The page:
Bowel bleeding is a popular term for rectal bleeding which refers to the passage of blood through the anus, either in stool or on its own. This may be noticed as blood in the stool, in the toilet bowl water or even blood upon wiping after defecation. In severe cases, the bleeding is spontaneous and can even soil a patient’s underwear. Most cases of bowel bleeding arise from the rectum and anal blood vessels in conditions like hemorrhoids. The blood is bright red and fresh which is known as hematochezia. Sometimes the blood may appear dark and old giving rise to black tarry stools which is known as melena.
Location of Bowel Bleeding
Melena typically indicates bleeding in the upper gut – esophagus, stomach and first parts of the small intestine. The bleeding is from the walls of the gut and due to the action of air and digestive enzymes, the blood degrades to appear black in color often with a slightly foul odor. Hematochezia indicates bleeding in the lower gut – ileum of the small intestine, colon, rectum or anus. Blood is bright red and still fluid and therefore easily evident when wiping.
However, there are certain instances where melena may be due to bleeding in the lower gut and hematochezia from the upper gut.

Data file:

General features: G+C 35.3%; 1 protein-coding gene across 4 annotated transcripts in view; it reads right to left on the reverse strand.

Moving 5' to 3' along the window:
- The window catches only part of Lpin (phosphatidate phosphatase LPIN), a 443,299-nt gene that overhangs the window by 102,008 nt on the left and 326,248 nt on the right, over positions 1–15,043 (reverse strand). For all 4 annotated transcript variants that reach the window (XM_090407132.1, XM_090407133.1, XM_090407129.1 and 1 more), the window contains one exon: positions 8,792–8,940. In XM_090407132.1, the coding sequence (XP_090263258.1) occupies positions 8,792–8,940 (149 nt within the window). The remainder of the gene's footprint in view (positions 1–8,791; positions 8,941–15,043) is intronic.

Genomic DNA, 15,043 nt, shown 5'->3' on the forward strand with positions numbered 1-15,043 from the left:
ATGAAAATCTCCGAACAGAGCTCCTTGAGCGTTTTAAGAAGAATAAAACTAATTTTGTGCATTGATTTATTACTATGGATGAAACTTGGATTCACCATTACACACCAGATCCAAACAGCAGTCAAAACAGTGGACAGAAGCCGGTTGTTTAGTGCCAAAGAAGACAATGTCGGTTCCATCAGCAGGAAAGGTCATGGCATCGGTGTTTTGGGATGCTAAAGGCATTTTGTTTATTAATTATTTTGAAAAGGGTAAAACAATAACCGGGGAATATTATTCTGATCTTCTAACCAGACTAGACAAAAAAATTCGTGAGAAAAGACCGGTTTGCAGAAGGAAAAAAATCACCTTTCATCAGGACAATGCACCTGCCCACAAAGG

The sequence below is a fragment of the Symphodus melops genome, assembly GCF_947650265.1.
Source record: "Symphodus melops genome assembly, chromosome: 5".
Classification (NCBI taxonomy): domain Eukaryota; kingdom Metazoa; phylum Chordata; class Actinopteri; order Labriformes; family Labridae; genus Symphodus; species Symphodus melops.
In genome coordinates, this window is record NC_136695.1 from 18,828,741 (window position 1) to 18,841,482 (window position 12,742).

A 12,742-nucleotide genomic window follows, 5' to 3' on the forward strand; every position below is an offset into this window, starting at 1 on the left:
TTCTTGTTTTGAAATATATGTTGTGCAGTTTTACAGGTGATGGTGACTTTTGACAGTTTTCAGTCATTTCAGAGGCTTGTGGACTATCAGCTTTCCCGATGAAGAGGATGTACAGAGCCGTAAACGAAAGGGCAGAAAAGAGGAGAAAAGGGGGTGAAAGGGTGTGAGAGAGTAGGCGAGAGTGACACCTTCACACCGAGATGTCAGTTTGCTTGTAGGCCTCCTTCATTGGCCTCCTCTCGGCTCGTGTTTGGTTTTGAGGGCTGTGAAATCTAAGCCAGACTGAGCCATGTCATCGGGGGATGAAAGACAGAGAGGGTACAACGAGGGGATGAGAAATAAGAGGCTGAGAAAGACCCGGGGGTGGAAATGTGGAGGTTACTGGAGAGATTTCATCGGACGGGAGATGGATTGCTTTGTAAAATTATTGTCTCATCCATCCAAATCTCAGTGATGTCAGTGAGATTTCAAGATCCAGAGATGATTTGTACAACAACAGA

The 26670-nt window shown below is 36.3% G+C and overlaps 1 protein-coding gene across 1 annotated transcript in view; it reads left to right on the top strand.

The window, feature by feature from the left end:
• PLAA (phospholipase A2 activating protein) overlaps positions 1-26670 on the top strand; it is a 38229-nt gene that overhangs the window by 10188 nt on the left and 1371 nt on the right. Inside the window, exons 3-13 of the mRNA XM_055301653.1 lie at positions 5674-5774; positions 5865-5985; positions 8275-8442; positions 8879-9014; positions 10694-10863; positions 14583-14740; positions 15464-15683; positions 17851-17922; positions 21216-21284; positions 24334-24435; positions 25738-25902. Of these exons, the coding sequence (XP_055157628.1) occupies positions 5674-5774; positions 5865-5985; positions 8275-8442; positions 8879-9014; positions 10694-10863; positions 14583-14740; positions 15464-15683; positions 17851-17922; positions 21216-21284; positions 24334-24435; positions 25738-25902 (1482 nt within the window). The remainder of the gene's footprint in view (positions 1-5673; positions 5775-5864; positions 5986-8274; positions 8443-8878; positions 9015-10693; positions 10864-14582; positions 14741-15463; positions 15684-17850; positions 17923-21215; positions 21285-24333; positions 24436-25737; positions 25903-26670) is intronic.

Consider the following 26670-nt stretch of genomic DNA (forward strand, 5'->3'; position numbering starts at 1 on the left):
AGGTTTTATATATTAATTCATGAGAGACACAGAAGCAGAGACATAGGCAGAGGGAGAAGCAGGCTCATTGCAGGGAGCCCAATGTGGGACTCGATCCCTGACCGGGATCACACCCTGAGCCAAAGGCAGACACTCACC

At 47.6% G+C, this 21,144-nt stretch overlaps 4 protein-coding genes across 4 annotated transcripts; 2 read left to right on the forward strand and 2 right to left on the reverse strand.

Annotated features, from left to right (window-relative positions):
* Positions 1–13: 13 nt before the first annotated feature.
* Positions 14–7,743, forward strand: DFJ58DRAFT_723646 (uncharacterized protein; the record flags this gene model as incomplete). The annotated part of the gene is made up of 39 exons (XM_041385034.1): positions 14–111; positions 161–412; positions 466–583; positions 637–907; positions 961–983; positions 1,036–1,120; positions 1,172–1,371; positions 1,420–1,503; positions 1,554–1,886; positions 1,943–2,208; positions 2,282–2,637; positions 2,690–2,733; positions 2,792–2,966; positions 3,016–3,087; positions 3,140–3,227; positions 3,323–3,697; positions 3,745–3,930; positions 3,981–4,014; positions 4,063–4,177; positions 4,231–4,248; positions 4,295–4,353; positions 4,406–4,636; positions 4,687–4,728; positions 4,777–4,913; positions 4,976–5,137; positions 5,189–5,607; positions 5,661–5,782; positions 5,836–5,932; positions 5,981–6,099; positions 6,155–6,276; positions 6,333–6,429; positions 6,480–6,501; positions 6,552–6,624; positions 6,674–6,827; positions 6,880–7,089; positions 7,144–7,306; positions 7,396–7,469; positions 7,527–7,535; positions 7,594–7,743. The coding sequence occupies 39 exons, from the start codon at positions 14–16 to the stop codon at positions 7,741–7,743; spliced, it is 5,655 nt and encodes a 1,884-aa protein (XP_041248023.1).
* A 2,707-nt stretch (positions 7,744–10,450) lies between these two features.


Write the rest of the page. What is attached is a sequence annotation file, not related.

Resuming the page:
- Constipation may slow the passage of colonic contents therefore bleeding in the colon may delay the exit. This leads to the degradation of blood and melena although it is a lower gut bleed.
- Diarrhea causes rapid gastroesophageal motility so fresh blood from the upper gut is quickly passed out of the bowel. Therefore hematochezia in this case is from bleeding in the upper gut.
Bowel bleeding may be due to injury to the gut wall, infections, or even perforations and should always be treated as a serious sign. Although the majority of cases is due to hemorrhoids and is not serious, it is however distressing and needs to be attended to. Chronic bowel bleeding, even a light bleed, can lead to anemia. Severe acute bowel bleeding can lead to hypovolemic shock and even progress to death.
Article reviewed by Dr. Greg. Last updated on April 23, 2011